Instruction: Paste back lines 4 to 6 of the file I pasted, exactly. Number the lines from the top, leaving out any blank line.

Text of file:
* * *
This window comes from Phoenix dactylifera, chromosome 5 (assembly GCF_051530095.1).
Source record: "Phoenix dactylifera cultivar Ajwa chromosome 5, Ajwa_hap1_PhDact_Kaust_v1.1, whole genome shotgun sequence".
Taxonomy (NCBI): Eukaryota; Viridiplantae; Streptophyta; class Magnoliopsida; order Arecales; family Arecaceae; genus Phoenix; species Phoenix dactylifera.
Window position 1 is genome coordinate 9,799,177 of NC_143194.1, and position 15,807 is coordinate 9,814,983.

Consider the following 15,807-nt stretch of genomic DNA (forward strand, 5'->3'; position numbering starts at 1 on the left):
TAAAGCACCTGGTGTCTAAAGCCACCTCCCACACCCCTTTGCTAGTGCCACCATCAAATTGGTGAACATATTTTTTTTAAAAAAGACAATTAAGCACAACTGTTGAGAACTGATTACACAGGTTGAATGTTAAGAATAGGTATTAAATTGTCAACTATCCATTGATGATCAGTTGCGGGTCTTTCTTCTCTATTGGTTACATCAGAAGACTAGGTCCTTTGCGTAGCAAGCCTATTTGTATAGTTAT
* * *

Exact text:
Window position 1 is genome coordinate 9,799,177 of NC_143194.1, and position 15,807 is coordinate 9,814,983.

Consider the following 15,807-nt stretch of genomic DNA (forward strand, 5'->3'; position numbering starts at 1 on the left):
TAAAGCACCTGGTGTCTAAAGCCACCTCCCACACCCCTTTGCTAGTGCCACCATCAAATTGGTGAACATATTTTTTTTAAAAAAGACAATTAAGCACAACTGTTGAGAACTGATTACACAGGTTGAATGTTAAGAATAGGTATTAAATTGTCAACTATCCATTGATGATCAGTTGCGGGTCTTTCTTCTCTATTGGTTACATCAGAAGACTAGGTCCTTTGCGTAGCAAGCCTATTTGTATAGTTAT